Finding Fast

Running fast is terrifying. I read once that it feels like controlled falling. Falling kind of sucks and I heartily try to avoid it. In the one trail race I did last fall I slow motion tripped on an errant tree root and almost fell face first into the leafy path. It was sort of crazy and exhilarating.

To me running fast has always meant my heart would have to feel like it was about to explode, my lungs would be choking me and I’d need to shriek like a banshee because I’d have to be insane to be able to do it.

After running that first painful mile last January and training for races (and completing them) I started to obsess over my pace. That’s a lie. I was obsessing during training. Why wasn’t I faster? Was it because I’m still overweight? But there are all these stories of overweight people who start running and slim down and run faster than me. Why was my pace on par with the pace of the old guy in Spirit of the Marathon?* I’m only 32; I work out regularly, drink my water and eat healthy.** Shouldn’t I be faster than him?

Consistent weight training has made my legs and core strong. Why isn’t strong translating to fast? And the most terrifying question: is my fitness a lie?

This past weekend my Saturday long run was emotionally awful. I was feeling off, mentally bleh and I was anxious about my ever special digestive bits. It turned out to be a lovely day for a walk. Which is my way of saying, I did a lot of walking and my pace was extra slow. The aftermath of my 8+ mile run the previous Saturday (that would be pain in the gut region***) I let the miles scare me. (10!) I let the time scare me. (at least 2hrs!) Introspection makes me realize it probably wasn’t as bad as I thought physically — I simply didn’t have my mental shit together.

Towards the end, I got so fed up that I just tried going fast.  I leaned forward, and bent my legs and I churned. I tried to run “light” like the guy in Born to Run. Stop clomping and stomping and bobbing up and down, Katie! Oddly enough, I managed to be pretty fast.

That was my last run before last night. I was anxious about the run because of the slow factor so I decided I’d try to recalibrate my Garmin foot pod. With that, I set off in a light run with sprints and walking breaks when I felt like it. My goal was covering enough distance for calibration, screw the rest of it.  After 3 attempts, I think I got it only…the pace seemed so much faster than what I was used to. I felt like I was running stronger and faster, but could I really be running that fast? There was a “used” feeling in my hamstrings that I don’t generally associate with running. My guts felt fine. Did I actually achieve good form and run with a flexible, whole leg? Is my usual form too stiff and short? Garmin Connect, I shake my fist at you! (Hey, ya’ll feel free to be my friend on Garmin. I have none. I’m trmndsblndtte. I over share a lot because no one reads it but me!)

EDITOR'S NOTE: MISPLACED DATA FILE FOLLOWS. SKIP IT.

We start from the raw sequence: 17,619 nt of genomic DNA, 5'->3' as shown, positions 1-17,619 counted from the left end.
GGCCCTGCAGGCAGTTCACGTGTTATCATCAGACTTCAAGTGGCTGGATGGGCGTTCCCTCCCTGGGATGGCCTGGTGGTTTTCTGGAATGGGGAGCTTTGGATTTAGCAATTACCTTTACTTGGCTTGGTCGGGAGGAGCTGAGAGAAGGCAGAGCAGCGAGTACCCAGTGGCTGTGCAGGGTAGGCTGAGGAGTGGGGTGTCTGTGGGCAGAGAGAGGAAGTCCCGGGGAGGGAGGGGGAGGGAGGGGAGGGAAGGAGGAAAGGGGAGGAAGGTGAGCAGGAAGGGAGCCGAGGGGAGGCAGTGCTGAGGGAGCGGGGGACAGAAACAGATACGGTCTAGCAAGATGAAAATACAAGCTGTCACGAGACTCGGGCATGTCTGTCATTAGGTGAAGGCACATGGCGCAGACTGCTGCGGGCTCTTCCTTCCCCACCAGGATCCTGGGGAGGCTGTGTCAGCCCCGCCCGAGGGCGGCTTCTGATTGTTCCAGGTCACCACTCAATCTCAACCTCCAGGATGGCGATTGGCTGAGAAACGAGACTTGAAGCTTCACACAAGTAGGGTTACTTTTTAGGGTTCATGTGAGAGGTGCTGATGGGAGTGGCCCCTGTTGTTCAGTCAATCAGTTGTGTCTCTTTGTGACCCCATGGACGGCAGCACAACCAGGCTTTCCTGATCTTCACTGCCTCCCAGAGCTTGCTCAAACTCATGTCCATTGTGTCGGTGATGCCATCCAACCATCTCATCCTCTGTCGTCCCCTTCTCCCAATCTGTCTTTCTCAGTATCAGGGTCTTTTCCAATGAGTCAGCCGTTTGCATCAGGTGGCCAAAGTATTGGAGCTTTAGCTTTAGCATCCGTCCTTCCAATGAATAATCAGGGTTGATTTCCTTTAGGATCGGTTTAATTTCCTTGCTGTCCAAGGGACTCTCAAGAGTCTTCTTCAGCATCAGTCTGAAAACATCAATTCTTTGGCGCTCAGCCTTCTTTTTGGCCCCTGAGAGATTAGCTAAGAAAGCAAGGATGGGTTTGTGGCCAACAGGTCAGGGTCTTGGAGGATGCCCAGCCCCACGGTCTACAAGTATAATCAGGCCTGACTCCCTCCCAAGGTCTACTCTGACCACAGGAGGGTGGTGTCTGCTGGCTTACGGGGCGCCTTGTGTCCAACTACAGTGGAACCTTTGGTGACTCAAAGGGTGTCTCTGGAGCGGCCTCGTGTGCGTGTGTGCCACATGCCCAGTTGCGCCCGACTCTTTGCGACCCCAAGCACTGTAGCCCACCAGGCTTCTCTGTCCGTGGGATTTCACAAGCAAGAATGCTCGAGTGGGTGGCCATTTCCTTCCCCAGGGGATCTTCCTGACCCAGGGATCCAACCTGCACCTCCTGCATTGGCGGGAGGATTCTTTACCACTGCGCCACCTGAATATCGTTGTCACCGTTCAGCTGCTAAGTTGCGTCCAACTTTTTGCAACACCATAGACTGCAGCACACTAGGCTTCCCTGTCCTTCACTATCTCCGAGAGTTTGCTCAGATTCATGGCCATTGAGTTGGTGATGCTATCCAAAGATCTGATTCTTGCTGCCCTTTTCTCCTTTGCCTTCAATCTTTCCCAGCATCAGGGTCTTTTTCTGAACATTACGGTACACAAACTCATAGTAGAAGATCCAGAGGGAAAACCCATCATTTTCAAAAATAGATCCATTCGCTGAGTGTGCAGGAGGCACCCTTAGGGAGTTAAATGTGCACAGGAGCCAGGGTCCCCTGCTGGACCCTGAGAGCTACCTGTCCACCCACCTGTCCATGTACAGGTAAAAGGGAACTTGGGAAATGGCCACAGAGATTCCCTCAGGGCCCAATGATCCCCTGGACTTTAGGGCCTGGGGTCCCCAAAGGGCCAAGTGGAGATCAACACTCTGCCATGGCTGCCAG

Next Tuesday I’m attending a “good running form” clinic at Garry Gribbles Running Sports (a local running store.) Did I mention it’s free? My friend Tara recently attended and with modifications she’s already shaved an entire minute off her mile time.

Of course, running fast is about more than form and breathing. It’s about consistency and pushing yourself through the hard and uncomfortable. Despite my exuberance and glee about bonding with nature I’m still having trouble getting myself out for those mid-week miles – and they matter.

So tonight I shall put on my running shoes and practice falling.

——————————————————————————————————————————————————————–

*No disrespect. That guy is AWESOME.

**When it’s not Mo’ Sugar March! So much sugar was consumed by me in March. And with it, fat and calories. Guess who probably didn’t lose any fat last month? Hence why it is now No Sugar April.

***A lot of people get the “OMG I’m GOING TO POOP MY PANTS!” feeling. That’s not generally what I get, though I’ve been there. For me, I get a pain that feels like I’ve seared my intestines like a Grade A steak. It can also feel like someone has inflated my intestines and then bound them with a rope and tied off the ends. Ultimately, I think one of my issues is what and how much I eat pre-run. And I’m not just talking about breakfast. Dinner the night before impacts how I feel. I’ve decided to ban beans from my day-before-a- long-run meal strategy. Instead of my beloved Chipotle bol (brown rice, black beans, fajita veggies, corn, mild salsa and guacamole!) I am going to try my fabulous quinoa pasta with homemade sauce (lots of sautéed veggies with organic tomato paste, vinegar, basil olive oil, herbs and spices) and parmesan (because CHEESE!)

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